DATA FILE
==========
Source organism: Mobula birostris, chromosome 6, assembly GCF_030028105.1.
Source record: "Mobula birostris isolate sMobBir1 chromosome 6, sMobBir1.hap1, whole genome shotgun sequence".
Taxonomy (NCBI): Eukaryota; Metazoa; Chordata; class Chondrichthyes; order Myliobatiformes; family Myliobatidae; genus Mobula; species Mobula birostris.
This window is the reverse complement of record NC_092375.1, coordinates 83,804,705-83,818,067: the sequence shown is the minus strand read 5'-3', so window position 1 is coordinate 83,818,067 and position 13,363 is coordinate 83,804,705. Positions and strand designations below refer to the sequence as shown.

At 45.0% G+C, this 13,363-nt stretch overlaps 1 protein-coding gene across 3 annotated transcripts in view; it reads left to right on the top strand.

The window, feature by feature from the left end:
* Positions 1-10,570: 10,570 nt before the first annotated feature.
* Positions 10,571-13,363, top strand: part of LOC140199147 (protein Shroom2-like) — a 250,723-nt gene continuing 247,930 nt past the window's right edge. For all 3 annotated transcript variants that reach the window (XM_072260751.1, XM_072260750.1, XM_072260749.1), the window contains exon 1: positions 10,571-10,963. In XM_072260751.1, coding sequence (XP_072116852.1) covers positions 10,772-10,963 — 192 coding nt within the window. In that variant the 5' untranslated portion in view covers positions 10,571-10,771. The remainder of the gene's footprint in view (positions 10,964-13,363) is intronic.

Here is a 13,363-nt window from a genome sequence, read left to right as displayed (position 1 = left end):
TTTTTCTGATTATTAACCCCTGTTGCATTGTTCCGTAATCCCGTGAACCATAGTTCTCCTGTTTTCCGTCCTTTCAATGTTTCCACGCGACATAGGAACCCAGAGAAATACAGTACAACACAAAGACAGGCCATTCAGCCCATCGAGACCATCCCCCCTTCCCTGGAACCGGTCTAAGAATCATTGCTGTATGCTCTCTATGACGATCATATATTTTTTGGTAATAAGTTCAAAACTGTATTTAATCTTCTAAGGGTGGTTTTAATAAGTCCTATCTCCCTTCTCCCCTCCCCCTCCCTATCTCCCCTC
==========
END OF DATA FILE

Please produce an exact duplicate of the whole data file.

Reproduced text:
Source organism: Mobula birostris, chromosome 6, assembly GCF_030028105.1.
Source record: "Mobula birostris isolate sMobBir1 chromosome 6, sMobBir1.hap1, whole genome shotgun sequence".
Taxonomy (NCBI): Eukaryota; Metazoa; Chordata; class Chondrichthyes; order Myliobatiformes; family Myliobatidae; genus Mobula; species Mobula birostris.
This window is the reverse complement of record NC_092375.1, coordinates 83,804,705-83,818,067: the sequence shown is the minus strand read 5'-3', so window position 1 is coordinate 83,818,067 and position 13,363 is coordinate 83,804,705. Positions and strand designations below refer to the sequence as shown.

At 45.0% G+C, this 13,363-nt stretch overlaps 1 protein-coding gene across 3 annotated transcripts in view; it reads left to right on the top strand.

The window, feature by feature from the left end:
* Positions 1-10,570: 10,570 nt before the first annotated feature.
* Positions 10,571-13,363, top strand: part of LOC140199147 (protein Shroom2-like) — a 250,723-nt gene continuing 247,930 nt past the window's right edge. For all 3 annotated transcript variants that reach the window (XM_072260751.1, XM_072260750.1, XM_072260749.1), the window contains exon 1: positions 10,571-10,963. In XM_072260751.1, coding sequence (XP_072116852.1) covers positions 10,772-10,963 — 192 coding nt within the window. In that variant the 5' untranslated portion in view covers positions 10,571-10,771. The remainder of the gene's footprint in view (positions 10,964-13,363) is intronic.

Here is a 13,363-nt window from a genome sequence, read left to right as displayed (position 1 = left end):
TTTTTCTGATTATTAACCCCTGTTGCATTGTTCCGTAATCCCGTGAACCATAGTTCTCCTGTTTTCCGTCCTTTCAATGTTTCCACGCGACATAGGAACCCAGAGAAATACAGTACAACACAAAGACAGGCCATTCAGCCCATCGAGACCATCCCCCCTTCCCTGGAACCGGTCTAAGAATCATTGCTGTATGCTCTCTATGACGATCATATATTTTTTGGTAATAAGTTCAAAACTGTATTTAATCTTCTAAGGGTGGTTTTAATAAGTCCTATCTCCCTTCTCCCCTCCCCCTCCCTATCTCCCCTC